Summary and Analysis PART SIX: 8 August 1944



Marie-Laure hears a stranger enter her house. She recognizes the sound of his limp; she first met von Rumpel when he followed her to the grotto, but the narrative does not reveal that first encounter until Part Nine. She climbs to the sixth floor and then into the attic through the false door at the back of the wardrobe. Von Rumpel searches the house, not noticing the false door inside the wardrobe. He finds the wooden model of Saint-Malo in Marie-Laure’s room and concludes that the Sea of Flames diamond must be hidden inside. Marie-Laure hides in the attic, trying not to make noise even though she is desperately hungry and wants to open one of her cans of food.

Underneath the rubble of the Hotel of Bees, Bernd dies; his last words are about his father. Werner, attempting to shut out thoughts of Bernd’s death and thoughts of his own family, works on the radio. Eventually, he fixes it but hears only static. He scans for a frequency that is broadcasting.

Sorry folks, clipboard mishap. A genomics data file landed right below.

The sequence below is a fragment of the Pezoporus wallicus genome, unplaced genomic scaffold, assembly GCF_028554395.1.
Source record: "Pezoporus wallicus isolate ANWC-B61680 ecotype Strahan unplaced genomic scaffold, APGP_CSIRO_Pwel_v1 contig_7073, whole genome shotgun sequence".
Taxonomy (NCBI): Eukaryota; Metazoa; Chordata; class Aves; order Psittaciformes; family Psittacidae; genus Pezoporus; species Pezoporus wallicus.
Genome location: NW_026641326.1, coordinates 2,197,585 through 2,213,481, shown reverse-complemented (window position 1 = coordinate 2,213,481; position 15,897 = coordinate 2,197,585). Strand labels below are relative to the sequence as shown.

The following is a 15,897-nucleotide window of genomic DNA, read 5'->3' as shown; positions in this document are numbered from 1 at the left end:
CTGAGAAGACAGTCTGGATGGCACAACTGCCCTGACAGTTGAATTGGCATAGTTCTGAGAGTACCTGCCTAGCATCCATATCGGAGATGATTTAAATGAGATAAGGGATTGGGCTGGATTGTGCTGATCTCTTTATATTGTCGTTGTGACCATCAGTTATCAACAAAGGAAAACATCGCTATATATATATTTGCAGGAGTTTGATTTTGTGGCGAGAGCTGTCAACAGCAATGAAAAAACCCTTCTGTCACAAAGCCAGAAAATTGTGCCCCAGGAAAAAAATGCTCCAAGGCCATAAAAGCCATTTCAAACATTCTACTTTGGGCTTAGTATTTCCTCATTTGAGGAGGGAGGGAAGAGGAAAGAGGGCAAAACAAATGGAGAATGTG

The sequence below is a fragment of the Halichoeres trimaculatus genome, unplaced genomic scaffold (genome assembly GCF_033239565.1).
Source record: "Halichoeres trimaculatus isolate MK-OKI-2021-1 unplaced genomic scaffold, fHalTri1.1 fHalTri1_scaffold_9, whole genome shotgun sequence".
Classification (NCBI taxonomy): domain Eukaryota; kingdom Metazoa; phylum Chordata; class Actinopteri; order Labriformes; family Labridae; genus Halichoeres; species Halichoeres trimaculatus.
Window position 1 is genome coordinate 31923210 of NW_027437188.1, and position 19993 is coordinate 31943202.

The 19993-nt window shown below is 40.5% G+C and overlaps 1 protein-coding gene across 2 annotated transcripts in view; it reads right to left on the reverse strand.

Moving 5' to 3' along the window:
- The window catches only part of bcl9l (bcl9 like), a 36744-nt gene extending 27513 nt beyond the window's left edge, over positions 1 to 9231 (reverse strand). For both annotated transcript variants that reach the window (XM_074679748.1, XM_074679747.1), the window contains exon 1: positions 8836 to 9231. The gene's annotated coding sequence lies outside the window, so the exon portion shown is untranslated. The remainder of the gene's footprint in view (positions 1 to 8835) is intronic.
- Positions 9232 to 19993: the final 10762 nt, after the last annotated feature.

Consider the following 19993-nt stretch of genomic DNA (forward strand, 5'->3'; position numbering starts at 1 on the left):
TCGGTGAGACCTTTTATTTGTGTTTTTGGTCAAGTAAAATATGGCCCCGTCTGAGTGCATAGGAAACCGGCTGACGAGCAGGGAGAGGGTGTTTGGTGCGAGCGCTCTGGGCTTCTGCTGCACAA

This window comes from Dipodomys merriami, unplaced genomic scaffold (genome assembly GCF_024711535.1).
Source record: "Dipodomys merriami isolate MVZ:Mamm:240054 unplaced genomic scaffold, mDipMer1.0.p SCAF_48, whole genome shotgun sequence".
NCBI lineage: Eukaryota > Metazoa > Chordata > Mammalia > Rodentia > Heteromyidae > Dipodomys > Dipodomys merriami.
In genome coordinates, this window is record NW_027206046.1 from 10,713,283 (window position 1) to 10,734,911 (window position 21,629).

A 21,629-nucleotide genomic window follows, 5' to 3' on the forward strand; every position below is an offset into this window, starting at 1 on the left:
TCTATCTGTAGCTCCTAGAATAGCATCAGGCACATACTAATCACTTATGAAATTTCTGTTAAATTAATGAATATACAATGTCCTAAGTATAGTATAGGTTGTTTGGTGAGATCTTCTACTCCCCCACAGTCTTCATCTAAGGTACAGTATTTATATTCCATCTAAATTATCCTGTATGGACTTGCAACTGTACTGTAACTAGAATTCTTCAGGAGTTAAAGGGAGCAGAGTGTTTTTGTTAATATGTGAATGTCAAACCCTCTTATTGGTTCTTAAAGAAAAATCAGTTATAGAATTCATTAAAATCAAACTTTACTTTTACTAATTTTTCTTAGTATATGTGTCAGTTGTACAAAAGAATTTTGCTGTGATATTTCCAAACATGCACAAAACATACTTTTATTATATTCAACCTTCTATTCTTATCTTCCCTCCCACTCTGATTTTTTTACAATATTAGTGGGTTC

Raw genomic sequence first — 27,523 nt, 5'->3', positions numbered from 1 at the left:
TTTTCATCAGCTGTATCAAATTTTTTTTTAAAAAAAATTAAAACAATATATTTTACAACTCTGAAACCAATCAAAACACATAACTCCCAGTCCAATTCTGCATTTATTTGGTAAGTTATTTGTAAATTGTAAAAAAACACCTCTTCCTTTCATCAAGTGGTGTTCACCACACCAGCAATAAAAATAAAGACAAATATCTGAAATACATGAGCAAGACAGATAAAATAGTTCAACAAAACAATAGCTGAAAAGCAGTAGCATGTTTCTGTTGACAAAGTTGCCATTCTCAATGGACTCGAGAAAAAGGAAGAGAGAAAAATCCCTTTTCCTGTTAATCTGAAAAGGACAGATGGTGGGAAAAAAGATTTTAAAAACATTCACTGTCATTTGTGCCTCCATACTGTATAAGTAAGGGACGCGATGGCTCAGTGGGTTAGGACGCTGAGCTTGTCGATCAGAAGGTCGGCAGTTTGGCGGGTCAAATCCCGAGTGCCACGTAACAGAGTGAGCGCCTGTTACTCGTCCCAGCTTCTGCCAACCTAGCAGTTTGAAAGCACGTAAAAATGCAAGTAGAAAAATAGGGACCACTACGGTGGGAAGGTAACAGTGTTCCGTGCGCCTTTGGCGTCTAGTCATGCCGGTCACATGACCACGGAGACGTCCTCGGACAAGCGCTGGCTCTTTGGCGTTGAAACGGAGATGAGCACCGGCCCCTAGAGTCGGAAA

Bernd’s story about his father is one of regret. He had gone to visit his father while on leave from the war but then left suddenly even though he had nowhere else to go. For Werner, the thought of making a selfish decision that hurts both himself and his family is nothing new. He feels he did something similar when he left his sister behind in Zollverein to go to Schulpforta, and when he shut her out of his life further by rarely writing her. Even though it is the thought of Jutta that inspires him to try to fix the radio, Werner shuts out memories of her as he works because they are too painful.

Both Werner and Marie-Laure are trapped in places with radios. These radios create an ironic sense of simultaneous isolation and connection. For Marie-Laure, who is afraid to make any noise because of von Rumpel, the radio seems like a useless link to the outside world. Initially, Werner’s radio doesn’t work, and even when it does, there is no way of knowing how anything being broadcast could possibly be of use to Werner and Volkheimer.

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